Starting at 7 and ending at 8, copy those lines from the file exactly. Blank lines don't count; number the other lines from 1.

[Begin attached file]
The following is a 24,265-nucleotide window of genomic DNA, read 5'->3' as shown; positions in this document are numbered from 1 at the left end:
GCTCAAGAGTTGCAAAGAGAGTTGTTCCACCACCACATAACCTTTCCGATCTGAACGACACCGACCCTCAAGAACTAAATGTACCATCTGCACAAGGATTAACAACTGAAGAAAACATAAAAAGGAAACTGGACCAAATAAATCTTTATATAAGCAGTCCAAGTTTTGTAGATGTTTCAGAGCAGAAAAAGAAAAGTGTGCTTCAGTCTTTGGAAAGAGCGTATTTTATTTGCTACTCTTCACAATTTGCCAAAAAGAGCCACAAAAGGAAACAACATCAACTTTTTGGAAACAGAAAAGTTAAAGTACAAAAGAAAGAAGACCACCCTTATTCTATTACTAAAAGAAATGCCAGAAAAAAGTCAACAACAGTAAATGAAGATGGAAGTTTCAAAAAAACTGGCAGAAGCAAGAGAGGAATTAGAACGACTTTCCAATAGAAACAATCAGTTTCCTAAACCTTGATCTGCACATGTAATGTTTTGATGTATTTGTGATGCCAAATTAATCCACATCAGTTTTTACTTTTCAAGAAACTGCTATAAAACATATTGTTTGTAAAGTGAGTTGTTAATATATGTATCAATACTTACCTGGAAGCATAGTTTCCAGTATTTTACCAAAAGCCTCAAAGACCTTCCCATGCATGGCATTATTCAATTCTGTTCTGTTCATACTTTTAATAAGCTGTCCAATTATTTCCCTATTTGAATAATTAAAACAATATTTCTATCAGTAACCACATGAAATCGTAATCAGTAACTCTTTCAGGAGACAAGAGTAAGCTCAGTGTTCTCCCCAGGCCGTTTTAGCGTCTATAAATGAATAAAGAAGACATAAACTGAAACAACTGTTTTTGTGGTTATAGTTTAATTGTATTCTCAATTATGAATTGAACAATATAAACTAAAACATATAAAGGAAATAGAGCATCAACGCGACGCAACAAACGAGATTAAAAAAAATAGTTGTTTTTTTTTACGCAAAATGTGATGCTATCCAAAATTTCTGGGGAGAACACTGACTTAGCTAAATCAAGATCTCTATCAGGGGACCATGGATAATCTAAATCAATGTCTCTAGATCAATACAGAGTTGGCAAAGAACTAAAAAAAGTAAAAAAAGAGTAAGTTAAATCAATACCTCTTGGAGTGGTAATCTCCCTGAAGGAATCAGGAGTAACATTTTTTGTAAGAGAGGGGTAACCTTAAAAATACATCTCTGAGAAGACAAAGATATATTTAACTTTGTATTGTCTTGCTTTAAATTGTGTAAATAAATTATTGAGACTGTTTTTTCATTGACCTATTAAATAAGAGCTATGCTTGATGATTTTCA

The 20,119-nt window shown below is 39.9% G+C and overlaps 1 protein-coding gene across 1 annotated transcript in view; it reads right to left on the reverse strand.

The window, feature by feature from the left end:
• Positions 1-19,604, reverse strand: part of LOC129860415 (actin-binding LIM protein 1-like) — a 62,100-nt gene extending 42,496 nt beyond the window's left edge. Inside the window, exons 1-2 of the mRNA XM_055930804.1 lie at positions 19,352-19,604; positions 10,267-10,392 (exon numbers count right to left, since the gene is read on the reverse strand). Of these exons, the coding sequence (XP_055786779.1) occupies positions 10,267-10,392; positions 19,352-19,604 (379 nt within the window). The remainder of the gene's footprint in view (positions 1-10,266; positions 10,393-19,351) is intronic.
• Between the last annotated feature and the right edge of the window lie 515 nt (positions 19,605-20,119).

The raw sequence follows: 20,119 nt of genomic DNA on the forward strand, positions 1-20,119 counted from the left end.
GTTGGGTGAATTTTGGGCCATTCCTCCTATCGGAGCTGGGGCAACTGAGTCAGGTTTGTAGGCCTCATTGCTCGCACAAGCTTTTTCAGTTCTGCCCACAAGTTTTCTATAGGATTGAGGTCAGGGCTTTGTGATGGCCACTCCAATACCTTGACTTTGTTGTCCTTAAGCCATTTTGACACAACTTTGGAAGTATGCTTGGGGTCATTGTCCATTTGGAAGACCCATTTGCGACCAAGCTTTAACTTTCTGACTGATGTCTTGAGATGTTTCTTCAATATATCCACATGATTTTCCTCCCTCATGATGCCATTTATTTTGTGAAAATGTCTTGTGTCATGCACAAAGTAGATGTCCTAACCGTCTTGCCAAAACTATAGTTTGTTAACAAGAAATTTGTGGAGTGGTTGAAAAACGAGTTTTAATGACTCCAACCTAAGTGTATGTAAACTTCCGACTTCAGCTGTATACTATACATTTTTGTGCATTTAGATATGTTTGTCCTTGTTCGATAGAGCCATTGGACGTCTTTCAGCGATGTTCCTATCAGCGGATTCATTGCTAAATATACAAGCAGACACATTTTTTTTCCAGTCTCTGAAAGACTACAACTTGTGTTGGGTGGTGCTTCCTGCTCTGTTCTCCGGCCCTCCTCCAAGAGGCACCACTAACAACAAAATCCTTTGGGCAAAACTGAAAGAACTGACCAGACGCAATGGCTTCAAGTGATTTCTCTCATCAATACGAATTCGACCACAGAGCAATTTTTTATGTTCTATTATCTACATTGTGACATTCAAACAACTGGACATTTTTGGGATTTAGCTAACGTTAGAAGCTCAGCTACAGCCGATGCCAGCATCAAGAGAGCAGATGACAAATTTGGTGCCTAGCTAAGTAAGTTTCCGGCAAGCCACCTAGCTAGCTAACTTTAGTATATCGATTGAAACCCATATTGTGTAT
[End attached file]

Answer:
The raw sequence follows: 20,119 nt of genomic DNA on the forward strand, positions 1-20,119 counted from the left end.
GTTGGGTGAATTTTGGGCCATTCCTCCTATCGGAGCTGGGGCAACTGAGTCAGGTTTGTAGGCCTCATTGCTCGCACAAGCTTTTTCAGTTCTGCCCACAAGTTTTCTATAGGATTGAGGTCAGGGCTTTGTGATGGCCACTCCAATACCTTGACTTTGTTGTCCTTAAGCCATTTTGACACAACTTTGGAAGTATGCTTGGGGTCATTGTCCATTTGGAAGACCCATTTGCGACCAAGCTTTAACTTTCTGACTGATGTCTTGAGATGTTTCTTCAATATATCCACATGATTTTCCTCCCTCATGATGCCATTTATTTTGTGAAAATGTCTTGTGTCATGCACAAAGTAGATGTCCTAACCGTCTTGCCAAAACTATAGTTTGTTAACAAGAAATTTGTGGAGTGGTTGAAAAACGAGTTTTAATGACTCCAACCTAAGTGTATGTAAACTTCCGACTTCAGCTGTATACTATACATTTTTGTGCATTTAGATATGTTTGTCCTTGTTCGATAGAGCCATTGGACGTCTTTCAGCGATGTTCCTATCAGCGGATTCATTGCTAAATATACAAGCAGACACATTTTTTTTCCAGTCTCTGAAAGACTACAACTTGTGTTGGGTGGTGCTTCCTGCTCTGTTCTCCGGCCCTCCTCCAAGAGGCACCACTAACAACAAAATCCTTTGGGCAAAACTGAAAGAACTGACCAGACGCAATGGCTTCAAGTGATTTCTCTCATCAATACGAATTCGACCACAGAGCAATTTTTTATGTTCTATTATCTACATTGTGACATTCAAACAACTGGACATTTTTGGGATTTAGCTAACGTTAGAAGCTCAGCTACAGCCGATGCCAGCATCAAGAGAGCAGATGACAAATTTGGTGCCTAGCTAAGTAAGTTTCCGGCAAGCCACCTAGCTAGCTAACTTTAGTATATCGATTGAAACCCATATTGTGTAT